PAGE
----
Arguments happen in my classroom every day. Students state strong claims that others in the room vehemently disagree with. Emotions are barely controlled while students struggle to wait their turn to answer questions like this one: Is cereal soup?
Whether they want to or not, I require my students to argue because making a claim and supporting it with evidence is required on the AP English Language & Composition exam. To prepare for this, we practice taking a stance that we can defend with evidence even though others may disagree. One argument we explored this semester was whether Google was making us less intelligent. During this activity, I intentionally required students to argue both sides of the issue. Arguing for a position they disagree with, just to explore the line of reasoning used by proponents of the other side, stretches students’ critical thinking skills and also helps them to connect to their audience better.
Through this, they learn that crafting an argument is not about being the loudest voice in the room, nor is it simply about having the most factual evidence. Crafting an argument starts with listening: listening to the concerns of the people in that specific situation; listening to evidence from multiple perspectives, not just searching for the first internet result that supports your side; listening to your own tone so that the message you deliver is not obscured by anger or condescension. That is hard. That is why well-crafted arguments take practice.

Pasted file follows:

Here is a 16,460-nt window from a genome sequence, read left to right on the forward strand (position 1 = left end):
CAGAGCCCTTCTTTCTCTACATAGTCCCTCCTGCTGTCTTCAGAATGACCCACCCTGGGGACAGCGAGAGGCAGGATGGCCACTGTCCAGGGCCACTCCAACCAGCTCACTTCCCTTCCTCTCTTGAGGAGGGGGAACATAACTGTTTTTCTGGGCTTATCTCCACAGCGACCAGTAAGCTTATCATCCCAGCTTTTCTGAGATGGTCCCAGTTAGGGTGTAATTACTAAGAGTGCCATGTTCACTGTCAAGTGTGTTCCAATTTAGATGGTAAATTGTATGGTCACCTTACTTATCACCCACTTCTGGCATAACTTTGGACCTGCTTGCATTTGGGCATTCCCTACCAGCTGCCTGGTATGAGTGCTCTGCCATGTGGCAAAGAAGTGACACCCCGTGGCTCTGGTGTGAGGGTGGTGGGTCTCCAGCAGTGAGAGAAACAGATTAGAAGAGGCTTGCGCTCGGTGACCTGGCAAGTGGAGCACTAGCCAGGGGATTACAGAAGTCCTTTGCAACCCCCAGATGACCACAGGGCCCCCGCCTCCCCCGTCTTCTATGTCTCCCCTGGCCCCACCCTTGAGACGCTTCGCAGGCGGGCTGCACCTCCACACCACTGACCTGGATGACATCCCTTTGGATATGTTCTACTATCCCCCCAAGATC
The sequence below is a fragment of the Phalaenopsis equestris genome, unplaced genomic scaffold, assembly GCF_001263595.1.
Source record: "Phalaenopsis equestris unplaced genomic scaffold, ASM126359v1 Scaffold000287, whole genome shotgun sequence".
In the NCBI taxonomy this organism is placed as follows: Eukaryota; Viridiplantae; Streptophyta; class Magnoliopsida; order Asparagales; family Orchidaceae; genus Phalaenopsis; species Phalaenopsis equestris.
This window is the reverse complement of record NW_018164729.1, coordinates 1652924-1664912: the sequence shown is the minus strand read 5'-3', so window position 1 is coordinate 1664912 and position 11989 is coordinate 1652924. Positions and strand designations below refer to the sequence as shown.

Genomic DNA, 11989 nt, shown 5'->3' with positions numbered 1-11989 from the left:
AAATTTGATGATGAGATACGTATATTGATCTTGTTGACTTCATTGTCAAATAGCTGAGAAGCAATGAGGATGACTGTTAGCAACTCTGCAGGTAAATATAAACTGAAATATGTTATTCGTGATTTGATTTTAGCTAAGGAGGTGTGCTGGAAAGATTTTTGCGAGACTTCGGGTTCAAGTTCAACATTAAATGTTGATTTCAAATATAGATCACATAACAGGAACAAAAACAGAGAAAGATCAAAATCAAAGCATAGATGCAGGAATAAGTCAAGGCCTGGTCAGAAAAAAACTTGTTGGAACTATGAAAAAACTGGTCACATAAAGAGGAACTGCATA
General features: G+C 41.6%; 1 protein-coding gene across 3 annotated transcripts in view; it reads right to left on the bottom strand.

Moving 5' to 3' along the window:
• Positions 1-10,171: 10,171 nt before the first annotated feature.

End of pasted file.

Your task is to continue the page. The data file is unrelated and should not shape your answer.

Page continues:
One of my favorite ways to practice arguing is with a Socratic Seminar. During a Socratic Seminar, the class discusses a question of the day and takes a stance on the issue at the end of the discussion time. Students prepare for Socratic Seminar by researching the issue from multiple perspectives and bringing evidence with them to the discussion. Everyone is required to participate and share at least one new piece of evidence with a properly cited source. The goal is not winning; it is critical thinking.
Sitting in a circle, making eye contact, and waiting patiently for a turn to contribute to a discussion prepares students for a lifetime of well-crafted arguments at work and in our community. The Bible says in 1 Peter 3:15, “Always be prepared to give an answer to everyone who asks you to give the reason for the hope that you have. But do this with gentleness and respect.” As we eagerly anticipate celebrating the coming of the Christ child on Christmas, may we all be ready to share the hope that we have in our Savior who died and rose again to save us from our sins, but may we also remember to do so with gentleness and respect. Listen to the concerns of others, research the evidence in God’s Word, and then have a good argument.